Trying to keep up with others – what they make and what they spend it on – can be emotionally exhausting. The truth is, there will always be people who have more money than you and who can afford things you can’t – and that’s ok! It’s important to come to this realization and be accepting of it. As long as you make efforts to responsibly manage the money that you do have and create goals for yourself, you’ll still come out on top. As they say, the grass is always greener!

Your relationship with money is often overlooked, but it’s one of the most important relationships in your life. It’s a relationship that should be nurtured and problems within it should be acknowledged. Many people are guilty of having one or more of these mentalities that create a toxic relationship with money. Once you acknowledge them and make efforts to improve your relationship with money, you’ll feel like a weight has been lifted off your shoulders!

3 min read
Lifestyle

Help! Hater Wants to be a Dater!

Email armchairpsychologist@swaaymedia.com to get the advice you need!

HELP! Haters Wants to be a Dater

Dear Armchair Psychologist,
My gay best friend is becoming a frenemy, begrudging any success I enjoy and balking at giving me any of the support and help I need. I think he never quite accepted that we remain friends and not anything more. His bitchiness has gotten too grating, which I guess is too bad. Help.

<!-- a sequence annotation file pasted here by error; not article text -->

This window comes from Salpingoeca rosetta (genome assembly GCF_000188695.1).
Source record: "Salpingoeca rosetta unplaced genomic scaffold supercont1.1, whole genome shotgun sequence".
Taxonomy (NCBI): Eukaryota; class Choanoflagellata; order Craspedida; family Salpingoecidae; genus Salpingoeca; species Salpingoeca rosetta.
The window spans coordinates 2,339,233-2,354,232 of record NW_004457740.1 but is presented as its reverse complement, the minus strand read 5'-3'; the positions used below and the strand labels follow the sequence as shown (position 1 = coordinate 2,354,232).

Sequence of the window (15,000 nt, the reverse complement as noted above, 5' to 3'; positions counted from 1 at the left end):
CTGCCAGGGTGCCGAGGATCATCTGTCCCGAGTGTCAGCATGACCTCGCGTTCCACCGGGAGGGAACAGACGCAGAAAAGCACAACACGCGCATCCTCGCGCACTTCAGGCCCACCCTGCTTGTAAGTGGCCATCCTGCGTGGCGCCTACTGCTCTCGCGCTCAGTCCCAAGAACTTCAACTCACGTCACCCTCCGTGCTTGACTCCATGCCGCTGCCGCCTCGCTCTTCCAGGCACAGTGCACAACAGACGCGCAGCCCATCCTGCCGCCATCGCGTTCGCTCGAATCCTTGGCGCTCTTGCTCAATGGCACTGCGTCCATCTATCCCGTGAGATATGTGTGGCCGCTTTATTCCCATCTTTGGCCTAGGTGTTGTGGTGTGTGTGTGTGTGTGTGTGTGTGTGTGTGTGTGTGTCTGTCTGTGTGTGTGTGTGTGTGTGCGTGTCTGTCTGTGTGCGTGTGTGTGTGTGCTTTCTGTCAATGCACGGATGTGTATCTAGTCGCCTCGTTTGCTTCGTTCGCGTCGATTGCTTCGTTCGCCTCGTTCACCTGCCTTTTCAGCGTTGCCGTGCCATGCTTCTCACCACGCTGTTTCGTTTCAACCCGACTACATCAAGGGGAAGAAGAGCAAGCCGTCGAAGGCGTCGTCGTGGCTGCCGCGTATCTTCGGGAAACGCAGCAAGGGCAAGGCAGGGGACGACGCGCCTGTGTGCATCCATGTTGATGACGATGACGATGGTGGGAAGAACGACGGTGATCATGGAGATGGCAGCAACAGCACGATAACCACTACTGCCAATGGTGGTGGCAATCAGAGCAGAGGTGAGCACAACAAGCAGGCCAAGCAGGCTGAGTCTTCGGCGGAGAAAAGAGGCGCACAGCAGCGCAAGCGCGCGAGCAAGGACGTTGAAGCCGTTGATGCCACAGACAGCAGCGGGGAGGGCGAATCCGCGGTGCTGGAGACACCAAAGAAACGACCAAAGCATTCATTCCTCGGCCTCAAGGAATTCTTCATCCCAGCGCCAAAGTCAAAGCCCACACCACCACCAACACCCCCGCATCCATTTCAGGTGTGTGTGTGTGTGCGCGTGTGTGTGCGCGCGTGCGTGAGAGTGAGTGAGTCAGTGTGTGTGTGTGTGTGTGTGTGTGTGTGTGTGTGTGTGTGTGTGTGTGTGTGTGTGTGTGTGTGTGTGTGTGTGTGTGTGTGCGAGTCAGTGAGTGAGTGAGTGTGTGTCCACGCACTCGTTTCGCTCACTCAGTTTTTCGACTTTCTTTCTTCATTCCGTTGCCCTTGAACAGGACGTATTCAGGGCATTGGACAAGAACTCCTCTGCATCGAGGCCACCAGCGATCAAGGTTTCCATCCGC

- Yikes

Dear Yikes,

It's too bad your best friend is antagonizing you. I'm sure it's also very hurtful. Perhaps there are underlying reasons for his sudden change in behavior? Maybe he wants out of the friendship and signals it this way? It would be wise to give yourself a bit of distance to determine what is going on. This way, if he comes back and wonders why you've been distant, than this would be a good time to initiate a conversation with him to get to the bottom of what going on. If he doesn't reach out after your MIA act, then good riddance. Have some tea and move on!

- The Armchair Psychologist

HELP! I'm chronically depressed

Dear Armchair Psychologist,
I'm chronically depressed. I try very hard to be a productive person but my mother is extremely psychologically abusive. She makes me feel like I'm worthless, but she's my mother and I'm her only child? What should I do?
- Worthless

Dear Worthless,

I'm sorry your mother is causing you such distress. It sounds to me like you need to create some distance between yourself and your mother. Many psychologists, including Freud, agree that a child needs a mother or caretaker through their development cycle in order to live balanced lives. However, women account for 56% of all child abusers and most cases are psychological abuse.

Essentially, whether you're stuck in a "Mommy Dearest" scenario, a movie in which Joan Crawford mercilessly abuses her daughter by attempting to strangle her and, in another famous incident, beats her with wire hangers because she prefers crochet hangers, or whether you're experiencing a quiet psychological hell, it's time to get some help. I recommend you reach out to a qualified professional psychologist because you're worthy of love and support.

- The Armchair PsychologistNeed more armchair psychologist in your life? Check out the last installment or emailarmchairpsychologist@swaaymedia.com to get some advice of your own!